Friday, September 30, 2011

A Tug on the Coupler

A train trip always starts with a tug on the coupler.

Sometimes almost imperceptible, sometimes not. The station platform starts to slide away, and our journey has begun. It doesn't matter whether we're sitting in a coach on a day trip into the city, or in a sleeper beginning a transcontinental tour. The power throttles up - GM's gallop, MLW's burble, and GE's chug. The countryside moves past the window, like Fred Flintstone running through the repetitive background of one of his cartoons. Who knows how many hours and miles until we reach our destination. Who knows what sights we'll see or what other trains we might spot. It will be a trip to remember.

And it all started with a tug on the coupler.

Wednesday, September 21, 2011

Railfan Vehicles

Do you live beside the tracks? If not, to go railfanning you need a railfan vehicle of some sort. Anything with two to four wheels will get you there, but what makes the ideal railfan vehicle? It should be all-weather, roomy, well-appointed and look good in trackside photos. Here are a few examples I've been fortunate to spend time driving around in. Ailing VIA 6409 and an LRC consist are assisted by CN 9551 in the North America map scheme at Kingston on June 5, 1999 (above). Railfan vehicle 'Vanna Blue' in foreground, contributes a few horsepower to the scene.

Volkswagens as railfan vehicles? Not known for their heaters but with a spare engine in back, here's a 1976 Beetle at Napanee in February, 1985. At least the low, late afternoon sun provided some heat while waiting for this eastbound CN freight behind 9465-2332-2335. Near the Bath Spur, I once tried to shoehorn a too-long decommissioned wooden whistle post into a too-short Beetle. Spiderweb-like cracks instantly spread across the windshield. Before long, I was leaving Speedy Auto Glass after unloading the whistle post and adding a new windshield. My sister was amazed at how 'clean' I'd gotten the windshield since last time she drove it.

1961 Beetle meets 1973 GM (above). CN 5513-5565-5518 at Mi 184 Kingston Sub on a cloudy August 22, 1976. Sixteen years old and still running. Just don't kick its running boards, because it would result in a manna-like dropping of rust flakes on the asphalt. 1979 VW Rabbit at Napanee (below) with the tailend of an eastbound freight behind 9634-2547-2583-9588 and caboose 79555 in 1986. Lots of 'giddy-up' when chasing fast-moving trains.

Import-ant. My aunt and uncle's Datsun hatchback shown at CP's Portage la Prairie station, witnessing an eastbound behind 5852-8657 with 100 grain loads. A westbound with 5928-5904 waits in the yard in September 1985. This little gem was easy on gas, plus I could drive it like it was stolen... er...borrowed.

Chasing CP 5796-4202 north out of Portage on the Minnedosa Sub, I was able to get ahead of the train, then skid to a stop in the wet gravel to get this shot:

Also in 1985, I was temporarily lost between Montmartre and Francis, Saskatchewan. I decided to prop my camera on a nearby fencepost to capture a photo for posterity. My rented Tilden Chrysler Fifth Avenue is showing a little road grime after a morning of prairie backroad southeast of Regina:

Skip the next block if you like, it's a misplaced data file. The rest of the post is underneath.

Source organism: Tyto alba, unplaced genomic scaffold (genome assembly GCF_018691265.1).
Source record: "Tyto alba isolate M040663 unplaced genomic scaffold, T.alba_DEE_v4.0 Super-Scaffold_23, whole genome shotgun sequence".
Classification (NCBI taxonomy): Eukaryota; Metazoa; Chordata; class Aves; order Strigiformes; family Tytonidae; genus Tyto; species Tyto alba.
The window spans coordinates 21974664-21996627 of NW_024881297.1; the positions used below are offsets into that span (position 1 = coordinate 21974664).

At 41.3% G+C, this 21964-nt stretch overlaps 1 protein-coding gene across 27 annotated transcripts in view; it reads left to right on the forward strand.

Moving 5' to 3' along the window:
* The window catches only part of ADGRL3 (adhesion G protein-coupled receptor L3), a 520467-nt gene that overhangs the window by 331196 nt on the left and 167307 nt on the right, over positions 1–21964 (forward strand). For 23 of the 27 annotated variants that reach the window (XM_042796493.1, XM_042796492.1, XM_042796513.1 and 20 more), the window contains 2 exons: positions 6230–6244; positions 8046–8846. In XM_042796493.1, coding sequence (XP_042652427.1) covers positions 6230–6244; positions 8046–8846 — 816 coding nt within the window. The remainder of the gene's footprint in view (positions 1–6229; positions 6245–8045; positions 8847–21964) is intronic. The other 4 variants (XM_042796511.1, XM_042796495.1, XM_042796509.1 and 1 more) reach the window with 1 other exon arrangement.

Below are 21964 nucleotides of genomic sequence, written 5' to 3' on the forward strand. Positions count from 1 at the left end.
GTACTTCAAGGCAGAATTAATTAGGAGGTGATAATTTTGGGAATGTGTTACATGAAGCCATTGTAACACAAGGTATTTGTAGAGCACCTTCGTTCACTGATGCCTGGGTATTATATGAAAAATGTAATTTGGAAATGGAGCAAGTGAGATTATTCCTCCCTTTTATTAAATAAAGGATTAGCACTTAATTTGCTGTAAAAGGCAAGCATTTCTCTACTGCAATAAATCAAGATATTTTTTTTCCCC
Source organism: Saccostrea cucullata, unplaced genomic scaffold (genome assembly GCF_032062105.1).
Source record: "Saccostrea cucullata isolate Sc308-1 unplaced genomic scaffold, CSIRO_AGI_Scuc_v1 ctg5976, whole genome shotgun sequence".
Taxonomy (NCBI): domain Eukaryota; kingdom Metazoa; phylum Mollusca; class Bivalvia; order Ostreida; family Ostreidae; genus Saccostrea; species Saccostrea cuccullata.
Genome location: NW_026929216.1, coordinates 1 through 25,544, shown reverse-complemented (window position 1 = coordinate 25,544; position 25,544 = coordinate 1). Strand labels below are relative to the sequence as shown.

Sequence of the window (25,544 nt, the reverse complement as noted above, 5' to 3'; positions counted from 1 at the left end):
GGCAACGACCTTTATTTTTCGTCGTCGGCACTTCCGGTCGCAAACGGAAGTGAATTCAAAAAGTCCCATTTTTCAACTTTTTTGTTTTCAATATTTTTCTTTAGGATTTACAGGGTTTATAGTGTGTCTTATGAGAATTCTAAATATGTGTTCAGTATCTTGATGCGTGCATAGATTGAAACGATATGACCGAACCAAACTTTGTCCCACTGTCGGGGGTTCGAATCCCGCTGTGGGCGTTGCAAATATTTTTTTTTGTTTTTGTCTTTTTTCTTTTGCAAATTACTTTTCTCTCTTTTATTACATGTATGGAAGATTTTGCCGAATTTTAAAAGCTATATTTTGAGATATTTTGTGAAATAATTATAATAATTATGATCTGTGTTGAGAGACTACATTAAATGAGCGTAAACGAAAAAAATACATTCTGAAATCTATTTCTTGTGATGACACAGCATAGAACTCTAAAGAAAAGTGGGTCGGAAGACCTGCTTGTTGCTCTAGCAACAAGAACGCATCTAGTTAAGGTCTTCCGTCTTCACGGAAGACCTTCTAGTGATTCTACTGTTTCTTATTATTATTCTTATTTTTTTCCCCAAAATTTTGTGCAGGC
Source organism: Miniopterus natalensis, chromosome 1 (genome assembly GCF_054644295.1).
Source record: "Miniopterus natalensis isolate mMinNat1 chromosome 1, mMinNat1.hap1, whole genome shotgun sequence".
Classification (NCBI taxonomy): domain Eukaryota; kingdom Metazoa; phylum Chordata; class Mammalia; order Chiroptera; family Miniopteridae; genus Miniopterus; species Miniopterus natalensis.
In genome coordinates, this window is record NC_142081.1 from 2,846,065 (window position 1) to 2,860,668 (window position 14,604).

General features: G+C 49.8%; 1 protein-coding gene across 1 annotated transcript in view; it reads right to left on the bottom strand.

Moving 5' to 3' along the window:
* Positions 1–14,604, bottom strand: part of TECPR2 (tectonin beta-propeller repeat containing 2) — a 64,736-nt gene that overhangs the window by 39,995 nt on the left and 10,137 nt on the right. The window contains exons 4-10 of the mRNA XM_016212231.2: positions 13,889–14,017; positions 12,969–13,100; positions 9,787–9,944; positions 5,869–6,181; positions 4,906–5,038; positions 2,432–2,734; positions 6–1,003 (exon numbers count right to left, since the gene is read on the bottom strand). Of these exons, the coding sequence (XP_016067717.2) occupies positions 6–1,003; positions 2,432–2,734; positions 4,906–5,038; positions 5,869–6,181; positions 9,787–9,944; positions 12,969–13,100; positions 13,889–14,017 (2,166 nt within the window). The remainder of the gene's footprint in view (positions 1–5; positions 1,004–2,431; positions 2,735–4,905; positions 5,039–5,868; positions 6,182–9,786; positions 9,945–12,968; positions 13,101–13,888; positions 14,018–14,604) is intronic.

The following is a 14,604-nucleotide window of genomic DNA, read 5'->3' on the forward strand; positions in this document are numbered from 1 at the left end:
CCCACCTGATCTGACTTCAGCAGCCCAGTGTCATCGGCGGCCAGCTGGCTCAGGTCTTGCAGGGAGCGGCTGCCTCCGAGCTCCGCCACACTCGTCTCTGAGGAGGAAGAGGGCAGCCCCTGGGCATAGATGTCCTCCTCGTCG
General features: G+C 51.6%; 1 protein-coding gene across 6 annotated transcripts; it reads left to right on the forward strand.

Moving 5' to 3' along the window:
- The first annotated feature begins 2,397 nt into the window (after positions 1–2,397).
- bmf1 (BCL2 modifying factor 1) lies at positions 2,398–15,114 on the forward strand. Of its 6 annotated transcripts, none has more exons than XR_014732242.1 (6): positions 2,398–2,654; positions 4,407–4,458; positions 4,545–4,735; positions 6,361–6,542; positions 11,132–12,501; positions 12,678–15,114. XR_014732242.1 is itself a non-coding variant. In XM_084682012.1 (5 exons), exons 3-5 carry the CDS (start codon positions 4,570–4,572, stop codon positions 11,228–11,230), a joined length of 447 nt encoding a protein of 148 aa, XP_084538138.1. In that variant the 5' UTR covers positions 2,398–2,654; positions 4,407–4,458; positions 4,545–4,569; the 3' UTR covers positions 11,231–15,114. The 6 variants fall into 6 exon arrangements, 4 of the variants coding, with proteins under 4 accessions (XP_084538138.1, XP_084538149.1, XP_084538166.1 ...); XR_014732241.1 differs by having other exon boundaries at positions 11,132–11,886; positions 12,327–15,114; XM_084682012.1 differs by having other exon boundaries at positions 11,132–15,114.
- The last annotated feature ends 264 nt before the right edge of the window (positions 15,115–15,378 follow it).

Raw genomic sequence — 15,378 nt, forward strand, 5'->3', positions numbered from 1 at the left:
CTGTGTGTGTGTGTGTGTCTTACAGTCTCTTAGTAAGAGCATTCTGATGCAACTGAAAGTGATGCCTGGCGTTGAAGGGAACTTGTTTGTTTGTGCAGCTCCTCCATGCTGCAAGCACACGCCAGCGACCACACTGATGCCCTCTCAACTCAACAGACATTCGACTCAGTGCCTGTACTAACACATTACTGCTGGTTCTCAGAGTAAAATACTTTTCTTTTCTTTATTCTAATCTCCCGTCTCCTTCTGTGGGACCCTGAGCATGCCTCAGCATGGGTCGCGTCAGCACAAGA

Interior view of the Fifth Avenue. Note overturned floormat to keep Saskatchewan mud off the plush, velour carpeting. On the power seats, note zoom lens, obligatory ballcap and fast food bag. Definitely Railfan Mobile One - and giving 'the wave' to every vehicle I met along the way.
Luxury on the Lewvan Sub. All cleaned up and ready to return to Tilden. A new metal-clad elevator at Rowatt (pictured in Steve Boyko's recent post here) with grain boxcars spotted serves as a backdrop for a power-washed, now-shiny Fifth Avenue (hey, it was full-size at a compact price):

A much more practical alternative, a Chevy Cavalier took me to an evening visit at Sovereign, Saskatchewan in 1986. Rented from Hertz in Saskatoon, I drove this plucky people-mover 1000 miles in 3 days for $35.99 a day. It even survived a dead porcupine strike near Wartime. Speaking of Cavaliers, my current backup railfan vehicle is an '01 Cavalier painted Soo Line white.

Another Chevy compact, and the only 'Vette I'll likely ever own, this racing-striped 1981 Chevette watches 6914 and 4 LRC cars whiz through Napanee. When the hatchback cylinder finally failed, a propped-up snowbrush did the trick. It's February 1989 and that CN brush-cutter will be weed-whackin' soon:

Compact car, compact train. CN 4101 brings a pike-sized turn comprising 2 cars and 79691 down the Belleville Yard ladder track, returning from Port Hope and Trenton on April 30, 1990. In the foreground is our 1984 Chevette. The rear-window baby blanket shields a budding six month-old railfan from the afternoon sun. Photo taken from a sizeable ballast pile perch:
Olds + old wheels. CN 49483 hauls replaced wheels at the end of CN train 321, westbound at Kingston station on March 9, 2001. 1988 Oldsmobile Cutlass Supreme Brougham definitely qualified for pimpmobile status - power everything. Leaky fuel line sealed its fate and its date with the scrapper. It passed this same location on Counter Street, heading for Kimco Steel's crusher, as a four-wheeled fire hazard.Perfect for railfanning with a crew, this 1994 Voyager offered lots of glass through which to watch the action. Back it in, pop the hatch, spread a blanket on the liftgate, spread out the lawnchairs and you've got a sun-proof, weather-resistant railfan tailgate party. Dining car steward prepares the bar service at White's Road in Trenton between CN and CP (in background) main lines: